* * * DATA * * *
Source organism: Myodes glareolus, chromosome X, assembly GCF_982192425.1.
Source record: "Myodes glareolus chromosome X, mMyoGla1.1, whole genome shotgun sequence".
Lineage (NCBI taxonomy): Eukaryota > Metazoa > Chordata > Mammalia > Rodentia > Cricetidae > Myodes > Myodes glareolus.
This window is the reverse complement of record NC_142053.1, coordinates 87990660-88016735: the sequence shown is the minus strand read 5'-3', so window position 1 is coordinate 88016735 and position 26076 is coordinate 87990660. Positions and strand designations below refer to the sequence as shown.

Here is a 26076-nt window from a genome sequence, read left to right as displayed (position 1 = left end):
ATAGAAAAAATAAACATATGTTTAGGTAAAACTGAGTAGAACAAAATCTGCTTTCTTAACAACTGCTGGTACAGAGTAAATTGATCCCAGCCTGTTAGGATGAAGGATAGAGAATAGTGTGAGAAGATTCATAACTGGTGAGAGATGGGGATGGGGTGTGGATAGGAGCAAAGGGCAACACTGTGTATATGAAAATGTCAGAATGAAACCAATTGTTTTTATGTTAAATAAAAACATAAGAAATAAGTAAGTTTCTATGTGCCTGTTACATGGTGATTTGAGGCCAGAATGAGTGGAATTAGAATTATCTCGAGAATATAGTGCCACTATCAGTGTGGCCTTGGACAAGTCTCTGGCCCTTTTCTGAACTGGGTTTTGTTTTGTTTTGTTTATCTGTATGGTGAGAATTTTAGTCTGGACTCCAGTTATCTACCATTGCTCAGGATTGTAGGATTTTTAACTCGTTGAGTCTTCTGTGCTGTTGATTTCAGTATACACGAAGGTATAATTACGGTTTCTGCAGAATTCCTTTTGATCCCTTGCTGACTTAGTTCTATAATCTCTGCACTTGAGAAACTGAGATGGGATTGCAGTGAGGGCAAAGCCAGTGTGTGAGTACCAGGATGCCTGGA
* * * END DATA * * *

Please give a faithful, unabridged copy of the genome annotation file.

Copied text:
Source organism: Myodes glareolus, chromosome X, assembly GCF_982192425.1.
Source record: "Myodes glareolus chromosome X, mMyoGla1.1, whole genome shotgun sequence".
Lineage (NCBI taxonomy): Eukaryota > Metazoa > Chordata > Mammalia > Rodentia > Cricetidae > Myodes > Myodes glareolus.
This window is the reverse complement of record NC_142053.1, coordinates 87990660-88016735: the sequence shown is the minus strand read 5'-3', so window position 1 is coordinate 88016735 and position 26076 is coordinate 87990660. Positions and strand designations below refer to the sequence as shown.

Here is a 26076-nt window from a genome sequence, read left to right as displayed (position 1 = left end):
ATAGAAAAAATAAACATATGTTTAGGTAAAACTGAGTAGAACAAAATCTGCTTTCTTAACAACTGCTGGTACAGAGTAAATTGATCCCAGCCTGTTAGGATGAAGGATAGAGAATAGTGTGAGAAGATTCATAACTGGTGAGAGATGGGGATGGGGTGTGGATAGGAGCAAAGGGCAACACTGTGTATATGAAAATGTCAGAATGAAACCAATTGTTTTTATGTTAAATAAAAACATAAGAAATAAGTAAGTTTCTATGTGCCTGTTACATGGTGATTTGAGGCCAGAATGAGTGGAATTAGAATTATCTCGAGAATATAGTGCCACTATCAGTGTGGCCTTGGACAAGTCTCTGGCCCTTTTCTGAACTGGGTTTTGTTTTGTTTTGTTTATCTGTATGGTGAGAATTTTAGTCTGGACTCCAGTTATCTACCATTGCTCAGGATTGTAGGATTTTTAACTCGTTGAGTCTTCTGTGCTGTTGATTTCAGTATACACGAAGGTATAATTACGGTTTCTGCAGAATTCCTTTTGATCCCTTGCTGACTTAGTTCTATAATCTCTGCACTTGAGAAACTGAGATGGGATTGCAGTGAGGGCAAAGCCAGTGTGTGAGTACCAGGATGCCTGGA